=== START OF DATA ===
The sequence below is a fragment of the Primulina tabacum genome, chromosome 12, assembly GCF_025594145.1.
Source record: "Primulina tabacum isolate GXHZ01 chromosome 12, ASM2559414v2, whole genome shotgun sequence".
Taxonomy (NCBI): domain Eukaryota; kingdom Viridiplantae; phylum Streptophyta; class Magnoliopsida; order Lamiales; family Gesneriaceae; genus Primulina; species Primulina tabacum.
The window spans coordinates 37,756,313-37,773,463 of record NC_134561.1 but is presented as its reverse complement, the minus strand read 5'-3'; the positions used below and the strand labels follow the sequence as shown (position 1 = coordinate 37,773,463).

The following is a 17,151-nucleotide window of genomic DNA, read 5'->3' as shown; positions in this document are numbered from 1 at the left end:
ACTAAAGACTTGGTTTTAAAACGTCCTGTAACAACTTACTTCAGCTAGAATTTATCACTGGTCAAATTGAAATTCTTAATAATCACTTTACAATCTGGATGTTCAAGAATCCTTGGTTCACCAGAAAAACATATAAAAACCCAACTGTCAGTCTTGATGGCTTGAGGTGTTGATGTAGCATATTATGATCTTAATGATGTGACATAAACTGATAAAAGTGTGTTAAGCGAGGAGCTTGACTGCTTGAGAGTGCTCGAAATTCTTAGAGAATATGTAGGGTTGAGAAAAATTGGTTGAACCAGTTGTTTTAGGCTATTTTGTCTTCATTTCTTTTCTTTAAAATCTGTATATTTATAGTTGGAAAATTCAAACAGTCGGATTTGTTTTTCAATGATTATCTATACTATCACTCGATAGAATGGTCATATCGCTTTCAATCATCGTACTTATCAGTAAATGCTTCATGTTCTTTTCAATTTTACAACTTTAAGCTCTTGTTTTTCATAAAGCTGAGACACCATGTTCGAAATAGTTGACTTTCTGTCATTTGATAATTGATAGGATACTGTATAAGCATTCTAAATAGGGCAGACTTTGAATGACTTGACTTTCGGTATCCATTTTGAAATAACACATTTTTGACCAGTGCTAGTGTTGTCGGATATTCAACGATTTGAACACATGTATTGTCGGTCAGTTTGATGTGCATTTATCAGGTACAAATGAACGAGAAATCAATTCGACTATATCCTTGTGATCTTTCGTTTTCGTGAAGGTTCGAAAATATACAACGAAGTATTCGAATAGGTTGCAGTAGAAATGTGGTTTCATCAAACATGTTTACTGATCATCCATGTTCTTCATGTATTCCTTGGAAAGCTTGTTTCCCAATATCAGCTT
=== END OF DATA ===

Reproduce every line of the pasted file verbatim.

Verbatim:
The sequence below is a fragment of the Primulina tabacum genome, chromosome 12, assembly GCF_025594145.1.
Source record: "Primulina tabacum isolate GXHZ01 chromosome 12, ASM2559414v2, whole genome shotgun sequence".
Taxonomy (NCBI): domain Eukaryota; kingdom Viridiplantae; phylum Streptophyta; class Magnoliopsida; order Lamiales; family Gesneriaceae; genus Primulina; species Primulina tabacum.
The window spans coordinates 37,756,313-37,773,463 of record NC_134561.1 but is presented as its reverse complement, the minus strand read 5'-3'; the positions used below and the strand labels follow the sequence as shown (position 1 = coordinate 37,773,463).

The following is a 17,151-nucleotide window of genomic DNA, read 5'->3' as shown; positions in this document are numbered from 1 at the left end:
ACTAAAGACTTGGTTTTAAAACGTCCTGTAACAACTTACTTCAGCTAGAATTTATCACTGGTCAAATTGAAATTCTTAATAATCACTTTACAATCTGGATGTTCAAGAATCCTTGGTTCACCAGAAAAACATATAAAAACCCAACTGTCAGTCTTGATGGCTTGAGGTGTTGATGTAGCATATTATGATCTTAATGATGTGACATAAACTGATAAAAGTGTGTTAAGCGAGGAGCTTGACTGCTTGAGAGTGCTCGAAATTCTTAGAGAATATGTAGGGTTGAGAAAAATTGGTTGAACCAGTTGTTTTAGGCTATTTTGTCTTCATTTCTTTTCTTTAAAATCTGTATATTTATAGTTGGAAAATTCAAACAGTCGGATTTGTTTTTCAATGATTATCTATACTATCACTCGATAGAATGGTCATATCGCTTTCAATCATCGTACTTATCAGTAAATGCTTCATGTTCTTTTCAATTTTACAACTTTAAGCTCTTGTTTTTCATAAAGCTGAGACACCATGTTCGAAATAGTTGACTTTCTGTCATTTGATAATTGATAGGATACTGTATAAGCATTCTAAATAGGGCAGACTTTGAATGACTTGACTTTCGGTATCCATTTTGAAATAACACATTTTTGACCAGTGCTAGTGTTGTCGGATATTCAACGATTTGAACACATGTATTGTCGGTCAGTTTGATGTGCATTTATCAGGTACAAATGAACGAGAAATCAATTCGACTATATCCTTGTGATCTTTCGTTTTCGTGAAGGTTCGAAAATATACAACGAAGTATTCGAATAGGTTGCAGTAGAAATGTGGTTTCATCAAACATGTTTACTGATCATCCATGTTCTTCATGTATTCCTTGGAAAGCTTGTTTCCCAATATCAGCTT